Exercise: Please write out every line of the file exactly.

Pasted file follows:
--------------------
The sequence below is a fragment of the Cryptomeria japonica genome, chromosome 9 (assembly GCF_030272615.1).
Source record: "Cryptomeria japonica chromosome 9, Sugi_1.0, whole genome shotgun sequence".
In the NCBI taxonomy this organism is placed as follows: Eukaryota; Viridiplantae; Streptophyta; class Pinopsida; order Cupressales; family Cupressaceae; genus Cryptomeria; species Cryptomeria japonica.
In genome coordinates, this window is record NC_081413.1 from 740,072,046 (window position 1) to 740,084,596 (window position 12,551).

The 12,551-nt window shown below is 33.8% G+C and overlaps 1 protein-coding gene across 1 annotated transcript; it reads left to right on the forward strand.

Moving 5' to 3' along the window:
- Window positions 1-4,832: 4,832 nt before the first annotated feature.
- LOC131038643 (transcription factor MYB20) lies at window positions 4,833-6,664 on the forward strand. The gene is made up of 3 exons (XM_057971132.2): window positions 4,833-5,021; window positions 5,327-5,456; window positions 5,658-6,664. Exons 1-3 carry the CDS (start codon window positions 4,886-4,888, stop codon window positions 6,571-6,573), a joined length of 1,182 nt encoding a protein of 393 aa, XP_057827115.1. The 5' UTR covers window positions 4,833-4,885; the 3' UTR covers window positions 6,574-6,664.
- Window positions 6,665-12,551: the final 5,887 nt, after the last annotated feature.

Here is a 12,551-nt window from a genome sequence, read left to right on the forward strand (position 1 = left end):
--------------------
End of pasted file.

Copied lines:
The sequence below is a fragment of the Cryptomeria japonica genome, chromosome 9 (assembly GCF_030272615.1).
Source record: "Cryptomeria japonica chromosome 9, Sugi_1.0, whole genome shotgun sequence".
In the NCBI taxonomy this organism is placed as follows: Eukaryota; Viridiplantae; Streptophyta; class Pinopsida; order Cupressales; family Cupressaceae; genus Cryptomeria; species Cryptomeria japonica.
In genome coordinates, this window is record NC_081413.1 from 740,072,046 (window position 1) to 740,084,596 (window position 12,551).

The 12,551-nt window shown below is 33.8% G+C and overlaps 1 protein-coding gene across 1 annotated transcript; it reads left to right on the forward strand.

Moving 5' to 3' along the window:
- Window positions 1-4,832: 4,832 nt before the first annotated feature.
- LOC131038643 (transcription factor MYB20) lies at window positions 4,833-6,664 on the forward strand. The gene is made up of 3 exons (XM_057971132.2): window positions 4,833-5,021; window positions 5,327-5,456; window positions 5,658-6,664. Exons 1-3 carry the CDS (start codon window positions 4,886-4,888, stop codon window positions 6,571-6,573), a joined length of 1,182 nt encoding a protein of 393 aa, XP_057827115.1. The 5' UTR covers window positions 4,833-4,885; the 3' UTR covers window positions 6,574-6,664.
- Window positions 6,665-12,551: the final 5,887 nt, after the last annotated feature.

Here is a 12,551-nt window from a genome sequence, read left to right on the forward strand (position 1 = left end):